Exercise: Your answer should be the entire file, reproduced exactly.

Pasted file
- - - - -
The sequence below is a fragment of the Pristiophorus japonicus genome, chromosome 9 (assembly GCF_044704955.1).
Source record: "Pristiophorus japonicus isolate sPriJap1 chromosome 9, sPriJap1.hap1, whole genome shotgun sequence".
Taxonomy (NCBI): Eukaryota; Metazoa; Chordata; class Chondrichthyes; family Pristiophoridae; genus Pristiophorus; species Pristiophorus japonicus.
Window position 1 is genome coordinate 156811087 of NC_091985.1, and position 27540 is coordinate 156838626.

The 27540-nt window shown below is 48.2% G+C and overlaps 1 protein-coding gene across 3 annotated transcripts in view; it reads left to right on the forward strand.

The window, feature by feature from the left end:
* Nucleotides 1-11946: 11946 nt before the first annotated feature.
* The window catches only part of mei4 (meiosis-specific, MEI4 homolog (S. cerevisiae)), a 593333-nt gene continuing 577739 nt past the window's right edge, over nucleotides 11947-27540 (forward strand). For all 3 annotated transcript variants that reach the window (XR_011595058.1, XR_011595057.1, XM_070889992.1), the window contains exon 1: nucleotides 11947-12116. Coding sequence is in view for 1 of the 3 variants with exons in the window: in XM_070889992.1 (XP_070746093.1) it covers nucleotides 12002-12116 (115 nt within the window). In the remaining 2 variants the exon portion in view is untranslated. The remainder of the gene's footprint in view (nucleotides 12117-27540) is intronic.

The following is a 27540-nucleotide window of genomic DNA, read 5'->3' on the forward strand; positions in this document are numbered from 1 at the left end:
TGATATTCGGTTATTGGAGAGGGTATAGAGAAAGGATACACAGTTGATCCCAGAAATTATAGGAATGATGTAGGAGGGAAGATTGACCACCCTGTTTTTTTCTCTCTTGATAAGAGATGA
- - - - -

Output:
The sequence below is a fragment of the Pristiophorus japonicus genome, chromosome 9 (assembly GCF_044704955.1).
Source record: "Pristiophorus japonicus isolate sPriJap1 chromosome 9, sPriJap1.hap1, whole genome shotgun sequence".
Taxonomy (NCBI): Eukaryota; Metazoa; Chordata; class Chondrichthyes; family Pristiophoridae; genus Pristiophorus; species Pristiophorus japonicus.
Window position 1 is genome coordinate 156811087 of NC_091985.1, and position 27540 is coordinate 156838626.

The 27540-nt window shown below is 48.2% G+C and overlaps 1 protein-coding gene across 3 annotated transcripts in view; it reads left to right on the forward strand.

The window, feature by feature from the left end:
* Nucleotides 1-11946: 11946 nt before the first annotated feature.
* The window catches only part of mei4 (meiosis-specific, MEI4 homolog (S. cerevisiae)), a 593333-nt gene continuing 577739 nt past the window's right edge, over nucleotides 11947-27540 (forward strand). For all 3 annotated transcript variants that reach the window (XR_011595058.1, XR_011595057.1, XM_070889992.1), the window contains exon 1: nucleotides 11947-12116. Coding sequence is in view for 1 of the 3 variants with exons in the window: in XM_070889992.1 (XP_070746093.1) it covers nucleotides 12002-12116 (115 nt within the window). In the remaining 2 variants the exon portion in view is untranslated. The remainder of the gene's footprint in view (nucleotides 12117-27540) is intronic.

The following is a 27540-nucleotide window of genomic DNA, read 5'->3' on the forward strand; positions in this document are numbered from 1 at the left end:
TGATATTCGGTTATTGGAGAGGGTATAGAGAAAGGATACACAGTTGATCCCAGAAATTATAGGAATGATGTAGGAGGGAAGATTGACCACCCTGTTTTTTTCTCTCTTGATAAGAGATGA